Interplay of hydrogen and deposition temperature in optical properties of hot-wire deposited a-Si:H Films: Ex situ spectroscopic ellipsometry studies


High-quality hydrogenated amorphous silicon (a-Si:H) thin films were grown by hot-wire chemical vapor deposition on glass (Corning 7059) using silane with relatively high hydrogen albeit avoiding the formation of microcrystalline hydrogenated silicon. They were grown as a function of substrate temperature (TS) ranging from 50 to 515°C resulting in the corresponding hydrogen concentration [CH] variation from 20.0 to 0.2 at. %. They are optically examined ex situ using spectroscopic phase modulated ellipsometry from near IR to near UV (i.e., 1.5-5.0 eV) obtaining pseudo-dielectric function (〈 εr (E) 〉, 〈 εi (E) 〉) for investigating the role of hydrogen in network disorder. The raw ellipsometry data were modeled using Bruggeman effective medium theory and the dispersion relations for the amorphous semiconductors. A two-layer model consisting of a top surface roughness layer (dS) containing an effective medium mix of 50% a-Si:H and 50% voids and a single "bulk" layer (dB) of 100% a-Si:H was used to simulate the data reasonably well. We performed these simulations by nonlinear least-square regression analysis and it was possible to estimate the true dielectric function, energy band gap (Eg), film thickness (dSE), bulk void fraction, surface roughness layer (dS), and confidence limits (X2). Moreover, it is shown that the Tauc-Lorentz model fits the ellipsometry data reasonably well and helps elucidating the layered structure of a-Si:H thin films. We also compared the optical band gap determined using ellipsometry modeling and the Tauc gap. We discuss the variation of the deduced parameters in terms of role of TS (T role) or of hydrogen (H role) yielding possible physical meaning and found an agreement with the excitation dependent Raman spectroscopy results reported earlier [S. Gupta, R. S. Katiyar, G. Morell, S. Z. Weisz, and J. Balberg, Appl. Phys. Lett. 75, 2803 (1999)]. Atomic force microscopy was also used to validate the simulations. These analyses led to a correlation between the films' microstructure (or network disorder) and their electronic properties for electronic device applications, in general and for photovoltaic applications, in particular.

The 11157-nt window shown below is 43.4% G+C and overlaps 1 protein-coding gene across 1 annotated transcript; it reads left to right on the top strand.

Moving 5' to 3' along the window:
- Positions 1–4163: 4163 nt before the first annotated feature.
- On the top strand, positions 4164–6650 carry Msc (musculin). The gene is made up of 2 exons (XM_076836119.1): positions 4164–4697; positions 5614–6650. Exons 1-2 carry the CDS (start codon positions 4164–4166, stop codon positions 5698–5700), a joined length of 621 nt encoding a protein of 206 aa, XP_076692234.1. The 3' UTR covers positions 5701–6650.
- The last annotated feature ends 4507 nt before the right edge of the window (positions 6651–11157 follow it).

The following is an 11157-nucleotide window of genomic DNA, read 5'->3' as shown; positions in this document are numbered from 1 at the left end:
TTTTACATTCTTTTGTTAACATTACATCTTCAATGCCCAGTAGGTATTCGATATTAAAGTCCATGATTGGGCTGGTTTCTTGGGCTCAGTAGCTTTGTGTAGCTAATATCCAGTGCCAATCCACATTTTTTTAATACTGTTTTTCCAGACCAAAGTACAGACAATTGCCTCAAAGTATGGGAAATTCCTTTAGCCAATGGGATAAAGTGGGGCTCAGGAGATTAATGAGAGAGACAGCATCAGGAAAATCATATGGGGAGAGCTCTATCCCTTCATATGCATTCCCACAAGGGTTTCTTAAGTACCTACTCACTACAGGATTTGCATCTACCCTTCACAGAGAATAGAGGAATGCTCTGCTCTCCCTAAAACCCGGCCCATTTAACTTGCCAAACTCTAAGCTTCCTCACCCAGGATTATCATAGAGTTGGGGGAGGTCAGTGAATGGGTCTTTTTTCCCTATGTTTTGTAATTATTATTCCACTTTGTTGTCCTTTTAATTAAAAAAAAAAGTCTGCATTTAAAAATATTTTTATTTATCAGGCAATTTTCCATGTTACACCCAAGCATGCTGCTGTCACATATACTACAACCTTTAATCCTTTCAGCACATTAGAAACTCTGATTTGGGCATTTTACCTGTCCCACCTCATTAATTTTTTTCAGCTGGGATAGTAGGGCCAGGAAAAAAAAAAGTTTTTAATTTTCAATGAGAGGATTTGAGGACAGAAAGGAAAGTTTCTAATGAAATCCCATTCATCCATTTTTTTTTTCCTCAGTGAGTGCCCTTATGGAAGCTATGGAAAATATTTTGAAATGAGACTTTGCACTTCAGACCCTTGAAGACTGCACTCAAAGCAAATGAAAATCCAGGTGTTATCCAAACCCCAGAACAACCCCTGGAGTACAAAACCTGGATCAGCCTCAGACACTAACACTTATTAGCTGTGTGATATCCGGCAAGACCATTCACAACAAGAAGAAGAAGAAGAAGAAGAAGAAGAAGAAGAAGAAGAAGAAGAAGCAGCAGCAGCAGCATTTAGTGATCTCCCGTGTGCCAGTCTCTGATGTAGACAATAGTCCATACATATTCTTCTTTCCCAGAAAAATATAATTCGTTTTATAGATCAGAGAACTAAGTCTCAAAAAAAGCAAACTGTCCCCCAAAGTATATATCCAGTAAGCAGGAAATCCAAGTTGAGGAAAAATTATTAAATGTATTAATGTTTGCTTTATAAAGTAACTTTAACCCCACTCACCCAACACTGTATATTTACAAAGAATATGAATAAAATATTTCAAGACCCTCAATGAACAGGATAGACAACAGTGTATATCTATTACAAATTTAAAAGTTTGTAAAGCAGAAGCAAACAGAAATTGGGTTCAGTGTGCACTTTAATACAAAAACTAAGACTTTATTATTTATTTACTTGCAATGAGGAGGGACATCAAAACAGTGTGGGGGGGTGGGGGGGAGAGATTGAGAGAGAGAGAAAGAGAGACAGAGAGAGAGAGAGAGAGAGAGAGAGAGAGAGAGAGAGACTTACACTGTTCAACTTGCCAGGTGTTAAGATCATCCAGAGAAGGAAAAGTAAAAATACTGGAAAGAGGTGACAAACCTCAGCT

Physics, Astronomy, and Materials Science

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Journal of Vacuum Science and Technology A: Vacuum, Surfaces and Films